Hunts­man to Repub­li­cans: Judge my record, not my re­li­gion

The Washington Times Weekly - - Politics - BY RALPH Z. HAL­LOW

Some pun­dits and Repub­li­can naysay­ers con­tend that for­mer Utah Gov. Jon Hunts­man Jr. is too mod­er­ate to win the GOP pres­i­den­tial nom­i­na­tion.

And that’s a claim he de­nies with vigor and a hint of anger.

Dur­ing a re­cent in­ter­view with The Wash­ing­ton Times, Mr. Hunts­man checked off his ac­com­plish­ments as Utah gov­er­nor from 2005 to 2009: mak­ing record tax cuts, sign­ing into law the first school voucher pro­gram and over­see­ing the rise of his state’s econ­omy to first-in-then­ation sta­tus.

He is con­fi­dent that the race won’t turn on his re­li­gion and down­plays whispers from evan­gel­i­cal Protes­tants who vow not to sup­port a Mor­mon.

“These pres­i­den­tial nom­i­na­tion con­tests aren’t about re­li­gion; they’re about lead­er­ship,” Mr. Hunts­man told The Times in the kitchen of his home in Wash­ing­ton’s tony Kalo­rama neigh­bor­hood.

Mr. Hunts­man, 51, is proud of his lead­er­ship, which he pre­dicts con­ser­va­tives will re­spect de­spite his ten­ure as Pres­i­dent Obama’s am­bas­sador to China and his pos­i­tive com­ments about what Repub­li­can vot­ers see as an overly lib­eral pres­i­dent.

“All peo­ple have to do is look at the record. Some­times they don’t, and they just rely on tags,” he said.

“When you look at what we did on record tax cuts, be­ing pro­life and pro-Sec­ond Amend­ment, pass­ing the largest tax cuts in the his­tory of our state. We went to the No. 1 po­si­tion eco­nom­i­cally,” he said. “Ed­u­ca­tion re­form, the first gov­er­nor to sign a voucher pro­gram, we did it around spe­cial ed­u­ca­tion.”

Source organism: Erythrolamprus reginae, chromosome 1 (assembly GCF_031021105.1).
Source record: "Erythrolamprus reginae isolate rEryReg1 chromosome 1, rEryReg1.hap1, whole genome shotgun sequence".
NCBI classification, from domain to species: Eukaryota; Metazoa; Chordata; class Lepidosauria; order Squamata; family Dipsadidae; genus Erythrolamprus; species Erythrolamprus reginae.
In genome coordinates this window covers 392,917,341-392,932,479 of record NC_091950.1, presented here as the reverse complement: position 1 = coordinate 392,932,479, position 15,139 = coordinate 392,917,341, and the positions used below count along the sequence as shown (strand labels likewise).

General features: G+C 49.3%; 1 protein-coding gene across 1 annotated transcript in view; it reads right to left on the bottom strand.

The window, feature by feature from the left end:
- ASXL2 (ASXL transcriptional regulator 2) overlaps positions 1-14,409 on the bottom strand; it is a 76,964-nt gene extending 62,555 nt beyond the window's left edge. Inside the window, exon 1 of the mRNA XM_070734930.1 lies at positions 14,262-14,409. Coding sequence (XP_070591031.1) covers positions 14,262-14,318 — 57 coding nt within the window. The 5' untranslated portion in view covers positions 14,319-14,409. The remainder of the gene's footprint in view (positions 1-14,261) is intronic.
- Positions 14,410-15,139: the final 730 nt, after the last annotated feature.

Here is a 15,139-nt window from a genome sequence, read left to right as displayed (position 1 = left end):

He noted that the Pew Re­search Cen­ter named Utah the “best man­aged state in Amer­ica.”

Mr. Hunts­man said he won’t stand a chance if vot­ers al­low the 2012 Repub­li­can pres­i­den­tial nom­i­na­tion to re­volve around re­li­gion.

“If it’s about re­li­gion, I’ll al­ways come up short any­way,” said Mr. Hunts­man, a Mor­mon who un­til April 30 was Mr. Obama’s hand-picked am­bas­sador to China.

Mr. Hunts­man steers con­ver­sa­tion away from one of his ob­vi­ous ad­van­tages. If elected, he would be the only U.S. pres­i­dent with an in­ti­mate, first­hand knowl­edge of the cul­ture, lan­guage and econ­omy of China, the one coun­try ca­pa­ble of even­tu­ally chal­leng­ing U.S. eco­nomic and mil­i­tary supremacy.

He speaks flu­ent Man­darin and has spent much of his adult life on the com­mu­nist main­land and in non-com­mu­nist Tai­wan, mak­ing a Pres­i­dent Hunts­man less likely to miss cul­tural nu­ances dur­ing crit­i­cal trade and se­cu­rity talks.

But he and chief cam­paign strate­gist John Weaver know that few vot­ers choose the nation’s chief ex­ec­u­tive on the ba­sis of China planks, or for­eign pol­icy gen­er­ally. In­stead, he said, he will run on what for­mer gov­er­nors nor­mally do, his record as a man­ager of a state, at a time when the nation is in dire need of suc­cess­ful man­age­ment.